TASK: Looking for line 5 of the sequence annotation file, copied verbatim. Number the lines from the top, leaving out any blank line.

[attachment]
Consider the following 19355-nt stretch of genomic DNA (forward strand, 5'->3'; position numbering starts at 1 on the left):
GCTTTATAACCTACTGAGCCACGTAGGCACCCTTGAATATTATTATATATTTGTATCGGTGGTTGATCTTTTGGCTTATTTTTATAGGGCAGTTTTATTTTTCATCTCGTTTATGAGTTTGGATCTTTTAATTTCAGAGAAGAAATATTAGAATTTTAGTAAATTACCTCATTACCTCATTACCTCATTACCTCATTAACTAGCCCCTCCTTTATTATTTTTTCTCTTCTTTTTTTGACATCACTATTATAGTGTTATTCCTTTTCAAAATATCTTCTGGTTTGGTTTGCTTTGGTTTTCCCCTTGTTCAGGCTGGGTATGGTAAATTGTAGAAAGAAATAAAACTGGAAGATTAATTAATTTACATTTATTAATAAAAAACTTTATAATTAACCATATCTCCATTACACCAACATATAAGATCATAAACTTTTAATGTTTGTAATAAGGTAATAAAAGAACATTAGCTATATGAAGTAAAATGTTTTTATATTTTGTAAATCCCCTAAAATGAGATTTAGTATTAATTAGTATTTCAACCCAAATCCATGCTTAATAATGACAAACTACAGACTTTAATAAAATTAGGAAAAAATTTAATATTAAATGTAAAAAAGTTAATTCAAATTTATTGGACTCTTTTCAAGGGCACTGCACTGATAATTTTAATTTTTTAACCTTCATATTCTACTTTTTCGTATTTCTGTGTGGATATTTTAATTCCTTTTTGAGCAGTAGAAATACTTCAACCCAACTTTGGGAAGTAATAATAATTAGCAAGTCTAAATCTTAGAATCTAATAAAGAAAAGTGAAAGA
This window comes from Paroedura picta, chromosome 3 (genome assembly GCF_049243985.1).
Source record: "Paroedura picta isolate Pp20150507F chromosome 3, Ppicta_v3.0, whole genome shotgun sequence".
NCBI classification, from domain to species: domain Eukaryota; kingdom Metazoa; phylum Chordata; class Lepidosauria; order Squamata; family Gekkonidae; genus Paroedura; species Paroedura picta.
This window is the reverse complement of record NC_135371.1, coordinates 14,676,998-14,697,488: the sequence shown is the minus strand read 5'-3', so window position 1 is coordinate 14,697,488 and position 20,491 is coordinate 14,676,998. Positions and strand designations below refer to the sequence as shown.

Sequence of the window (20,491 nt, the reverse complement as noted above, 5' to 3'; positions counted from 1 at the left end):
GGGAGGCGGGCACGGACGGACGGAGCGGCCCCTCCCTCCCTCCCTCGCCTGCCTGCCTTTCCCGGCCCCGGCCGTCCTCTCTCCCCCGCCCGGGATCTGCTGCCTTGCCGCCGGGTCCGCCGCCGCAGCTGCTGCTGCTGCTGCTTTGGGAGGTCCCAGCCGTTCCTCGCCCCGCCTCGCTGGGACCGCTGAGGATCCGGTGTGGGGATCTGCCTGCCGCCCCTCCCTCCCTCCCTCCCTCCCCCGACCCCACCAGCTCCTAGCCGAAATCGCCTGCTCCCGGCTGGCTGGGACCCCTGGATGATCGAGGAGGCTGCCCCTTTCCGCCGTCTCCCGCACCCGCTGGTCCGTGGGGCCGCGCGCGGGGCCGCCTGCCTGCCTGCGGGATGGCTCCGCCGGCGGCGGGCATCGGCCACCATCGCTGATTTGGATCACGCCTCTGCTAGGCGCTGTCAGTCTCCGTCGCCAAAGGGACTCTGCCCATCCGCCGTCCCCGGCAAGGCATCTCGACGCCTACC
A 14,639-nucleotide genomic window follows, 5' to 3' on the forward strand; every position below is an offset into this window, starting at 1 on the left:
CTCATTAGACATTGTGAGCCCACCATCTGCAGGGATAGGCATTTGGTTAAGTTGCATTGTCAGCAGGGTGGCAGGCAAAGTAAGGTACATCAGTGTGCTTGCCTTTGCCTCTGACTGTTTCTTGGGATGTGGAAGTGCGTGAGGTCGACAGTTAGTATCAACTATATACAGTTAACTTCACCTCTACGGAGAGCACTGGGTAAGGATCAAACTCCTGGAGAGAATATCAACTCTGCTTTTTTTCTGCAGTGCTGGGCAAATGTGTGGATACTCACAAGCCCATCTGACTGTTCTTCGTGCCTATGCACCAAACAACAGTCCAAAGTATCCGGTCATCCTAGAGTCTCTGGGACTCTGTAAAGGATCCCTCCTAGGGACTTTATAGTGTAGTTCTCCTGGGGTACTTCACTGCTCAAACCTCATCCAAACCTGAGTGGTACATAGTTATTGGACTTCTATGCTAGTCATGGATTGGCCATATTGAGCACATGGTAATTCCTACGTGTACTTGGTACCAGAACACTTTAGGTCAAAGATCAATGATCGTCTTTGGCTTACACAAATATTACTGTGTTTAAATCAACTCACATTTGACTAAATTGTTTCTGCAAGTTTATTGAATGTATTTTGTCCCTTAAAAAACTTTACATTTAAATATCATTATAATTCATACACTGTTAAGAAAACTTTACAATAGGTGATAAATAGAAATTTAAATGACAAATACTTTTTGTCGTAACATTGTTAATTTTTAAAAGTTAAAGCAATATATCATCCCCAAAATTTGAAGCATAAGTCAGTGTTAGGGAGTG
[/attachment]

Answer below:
NCBI classification, from domain to species: domain Eukaryota; kingdom Metazoa; phylum Chordata; class Lepidosauria; order Squamata; family Gekkonidae; genus Paroedura; species Paroedura picta.